Who can be a Plaintiff in a Qui Tam Case?

chris-greenhow-662446-unsplash-copy-300x225Plaintiffs in a qui tam lawsuit are known as relators. The majority of relators are employees who have noticed activity that defrauds the government and violates the federal False Claims Act and the California False Claims Act. Due to the fact that it is mainly employees who file qui tam lawsuits, others sometimes think that they have no right to file these claims. That is not true. Anyone who has observed wrongdoing and fraudulent activity that is not public information can file a qui tam lawsuit. When they do, there are a few things relators in qui tam lawsuits can expect. These facts are found below.

The Complaint is Filed

All qui tam cases begin with the whistleblower filing the complaint. Again, a whistleblower can be anyone who observes wrongdoing. Although it is not required, it is strongly advised that relators speak to a qui tam lawyer who can help with their claim. All lawsuits are complex, but whistleblower lawsuits are some of the most complicated. A lawyer can guide relators through the process and give them the best chance of success.

The Investigation

After the government receives the complaint, they will conduct an investigation. This can take several months, as the investigation will likely involve Department of Justice (DOJ) investigators, federal agencies such as Medicare, the FBI, and other agencies. During the investigation, the DOJ may also interview the whistleblower to learn more about what the whistleblower saw. Throughout the investigation, the case is under seal, meaning that the whistleblower is protected and that their name is not revealed.

The Government’s Decision

After analyzing the results of the investigation, the DOJ will make a decision regarding whether they want to intervene in the lawsuit or not. If they do intervene in the lawsuit, the government then becomes the plaintiff, although the whistleblower will still remain a large part of the lawsuit. If the DOJ decides not to intervene, the whistleblower remains the plaintiff and can proceed with the case on their own. In either instance, it is crucial that whistleblowers have legal representation that can advise of their rights if they are interviewed by a federal agency, and if they want to proceed with the case alone.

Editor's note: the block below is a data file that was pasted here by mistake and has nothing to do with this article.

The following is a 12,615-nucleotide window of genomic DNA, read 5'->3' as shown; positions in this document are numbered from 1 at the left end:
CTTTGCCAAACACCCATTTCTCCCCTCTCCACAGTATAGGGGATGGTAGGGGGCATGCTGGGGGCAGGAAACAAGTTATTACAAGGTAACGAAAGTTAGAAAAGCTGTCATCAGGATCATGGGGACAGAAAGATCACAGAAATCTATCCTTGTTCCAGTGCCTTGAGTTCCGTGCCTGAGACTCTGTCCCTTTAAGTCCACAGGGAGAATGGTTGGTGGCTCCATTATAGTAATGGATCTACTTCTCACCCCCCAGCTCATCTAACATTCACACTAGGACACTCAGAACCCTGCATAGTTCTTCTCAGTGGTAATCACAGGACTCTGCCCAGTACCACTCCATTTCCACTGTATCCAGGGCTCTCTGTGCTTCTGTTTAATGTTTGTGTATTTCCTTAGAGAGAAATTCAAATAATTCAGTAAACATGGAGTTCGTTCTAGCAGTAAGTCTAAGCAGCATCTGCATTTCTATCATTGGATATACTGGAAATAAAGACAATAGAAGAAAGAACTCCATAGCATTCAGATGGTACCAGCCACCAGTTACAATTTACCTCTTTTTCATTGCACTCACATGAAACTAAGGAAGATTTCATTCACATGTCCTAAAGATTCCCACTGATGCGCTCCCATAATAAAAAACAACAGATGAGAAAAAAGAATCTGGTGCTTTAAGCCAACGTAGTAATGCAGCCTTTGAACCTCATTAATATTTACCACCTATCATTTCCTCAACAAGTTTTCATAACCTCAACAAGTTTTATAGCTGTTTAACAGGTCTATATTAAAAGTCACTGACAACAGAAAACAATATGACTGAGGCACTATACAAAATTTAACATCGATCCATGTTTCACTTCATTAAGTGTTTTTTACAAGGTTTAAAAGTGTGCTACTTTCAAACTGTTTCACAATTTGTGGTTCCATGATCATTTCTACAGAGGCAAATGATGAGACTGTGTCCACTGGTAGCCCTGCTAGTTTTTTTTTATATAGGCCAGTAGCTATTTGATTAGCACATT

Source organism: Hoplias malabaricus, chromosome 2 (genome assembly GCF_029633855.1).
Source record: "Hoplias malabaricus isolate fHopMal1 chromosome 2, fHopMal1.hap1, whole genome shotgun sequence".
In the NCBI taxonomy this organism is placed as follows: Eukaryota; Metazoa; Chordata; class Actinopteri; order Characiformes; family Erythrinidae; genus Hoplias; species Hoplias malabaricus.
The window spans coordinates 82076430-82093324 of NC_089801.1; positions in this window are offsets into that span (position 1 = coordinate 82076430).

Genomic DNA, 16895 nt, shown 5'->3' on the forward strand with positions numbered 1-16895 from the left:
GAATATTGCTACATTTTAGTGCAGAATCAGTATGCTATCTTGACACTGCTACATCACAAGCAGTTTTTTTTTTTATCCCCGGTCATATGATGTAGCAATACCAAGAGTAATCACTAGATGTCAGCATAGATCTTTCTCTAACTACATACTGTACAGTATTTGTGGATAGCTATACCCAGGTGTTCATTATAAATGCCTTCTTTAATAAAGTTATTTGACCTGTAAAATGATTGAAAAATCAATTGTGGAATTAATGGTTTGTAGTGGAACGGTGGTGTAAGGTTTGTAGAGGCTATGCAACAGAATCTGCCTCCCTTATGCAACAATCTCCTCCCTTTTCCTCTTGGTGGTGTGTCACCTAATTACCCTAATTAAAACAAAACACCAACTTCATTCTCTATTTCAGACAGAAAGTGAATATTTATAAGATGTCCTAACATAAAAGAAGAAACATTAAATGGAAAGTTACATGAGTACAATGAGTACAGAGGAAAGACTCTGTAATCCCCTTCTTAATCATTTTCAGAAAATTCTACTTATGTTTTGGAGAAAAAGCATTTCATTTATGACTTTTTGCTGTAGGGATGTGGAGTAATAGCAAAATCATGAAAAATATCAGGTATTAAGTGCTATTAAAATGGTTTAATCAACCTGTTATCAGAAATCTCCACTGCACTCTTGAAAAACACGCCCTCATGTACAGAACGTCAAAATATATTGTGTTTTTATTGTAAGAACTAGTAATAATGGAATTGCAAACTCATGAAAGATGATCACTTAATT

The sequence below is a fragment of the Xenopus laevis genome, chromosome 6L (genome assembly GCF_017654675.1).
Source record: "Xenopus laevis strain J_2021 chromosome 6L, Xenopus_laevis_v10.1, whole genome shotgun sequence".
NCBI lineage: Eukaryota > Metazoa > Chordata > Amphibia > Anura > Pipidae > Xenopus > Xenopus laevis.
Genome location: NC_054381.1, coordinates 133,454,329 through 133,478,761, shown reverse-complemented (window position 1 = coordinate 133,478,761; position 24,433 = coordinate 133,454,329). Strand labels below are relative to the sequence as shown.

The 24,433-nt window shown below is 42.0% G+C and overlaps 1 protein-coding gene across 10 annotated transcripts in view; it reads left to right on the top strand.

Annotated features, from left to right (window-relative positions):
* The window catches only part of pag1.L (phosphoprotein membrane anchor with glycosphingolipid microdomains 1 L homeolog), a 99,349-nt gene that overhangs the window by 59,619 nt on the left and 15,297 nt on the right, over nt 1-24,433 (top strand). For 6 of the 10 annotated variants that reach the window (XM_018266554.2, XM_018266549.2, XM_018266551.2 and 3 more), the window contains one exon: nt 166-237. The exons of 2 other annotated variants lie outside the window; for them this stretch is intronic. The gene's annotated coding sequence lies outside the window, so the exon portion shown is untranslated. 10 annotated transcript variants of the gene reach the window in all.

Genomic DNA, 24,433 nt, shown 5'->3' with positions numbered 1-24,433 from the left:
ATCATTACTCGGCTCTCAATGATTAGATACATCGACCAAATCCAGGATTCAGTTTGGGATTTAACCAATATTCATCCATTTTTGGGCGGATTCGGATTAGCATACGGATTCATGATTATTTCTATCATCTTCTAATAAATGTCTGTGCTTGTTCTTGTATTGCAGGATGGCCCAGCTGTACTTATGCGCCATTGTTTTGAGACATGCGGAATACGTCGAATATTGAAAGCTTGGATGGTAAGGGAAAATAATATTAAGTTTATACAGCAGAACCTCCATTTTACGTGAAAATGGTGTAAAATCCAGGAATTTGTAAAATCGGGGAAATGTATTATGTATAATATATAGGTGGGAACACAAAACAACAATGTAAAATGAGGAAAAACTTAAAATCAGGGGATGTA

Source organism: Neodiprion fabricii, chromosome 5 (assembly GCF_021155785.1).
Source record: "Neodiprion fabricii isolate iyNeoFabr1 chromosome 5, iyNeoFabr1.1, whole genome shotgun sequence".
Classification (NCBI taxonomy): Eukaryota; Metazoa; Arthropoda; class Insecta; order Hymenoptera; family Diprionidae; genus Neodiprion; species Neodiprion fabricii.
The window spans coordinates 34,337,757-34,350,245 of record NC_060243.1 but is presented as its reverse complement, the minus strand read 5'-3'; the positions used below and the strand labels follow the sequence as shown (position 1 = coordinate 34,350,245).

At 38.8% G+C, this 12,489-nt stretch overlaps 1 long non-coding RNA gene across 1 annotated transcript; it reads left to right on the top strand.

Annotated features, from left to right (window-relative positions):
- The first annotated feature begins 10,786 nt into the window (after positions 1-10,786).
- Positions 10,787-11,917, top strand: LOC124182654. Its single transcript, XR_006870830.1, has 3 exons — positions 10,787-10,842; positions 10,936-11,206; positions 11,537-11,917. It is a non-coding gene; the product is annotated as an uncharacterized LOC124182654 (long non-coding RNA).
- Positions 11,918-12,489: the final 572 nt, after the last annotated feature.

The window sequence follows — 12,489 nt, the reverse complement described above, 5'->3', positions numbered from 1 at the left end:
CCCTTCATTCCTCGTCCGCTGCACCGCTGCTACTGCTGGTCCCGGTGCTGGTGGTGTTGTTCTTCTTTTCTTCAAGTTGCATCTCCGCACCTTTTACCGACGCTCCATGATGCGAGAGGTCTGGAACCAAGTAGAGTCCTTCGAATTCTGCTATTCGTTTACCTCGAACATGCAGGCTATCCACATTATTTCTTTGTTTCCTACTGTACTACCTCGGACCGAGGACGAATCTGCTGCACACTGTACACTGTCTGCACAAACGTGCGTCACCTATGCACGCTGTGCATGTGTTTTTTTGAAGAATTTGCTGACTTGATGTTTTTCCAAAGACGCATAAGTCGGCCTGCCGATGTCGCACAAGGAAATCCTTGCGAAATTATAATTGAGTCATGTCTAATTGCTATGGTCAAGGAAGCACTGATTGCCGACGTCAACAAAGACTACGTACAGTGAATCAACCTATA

Settlement Negotiations and Trial

Like many other types of civil lawsuits, many qui tam cases settle out of court. This is often the faster and cheaper option. However, sometimes the other party refuses to offer a fair settlement. When that is the case, the whistleblower’s claim will enter litigation and the whistleblower will have to go to trial.

Our California Qui Tam Lawyers can Help with Your Whistleblower Case

Although the above outlines who can file a qui tam lawsuit and the basic steps involved, there is so much more that goes into a lawsuit. Our San Francisco qui tam lawyers at Willoughby Brod, LLP can fully explain what you can expect and give you the best chance of success with your claim. If you have noticed wrongdoing, call us today at (800) 427-7020 to schedule your free case evaluation so we can discuss your claim.

 

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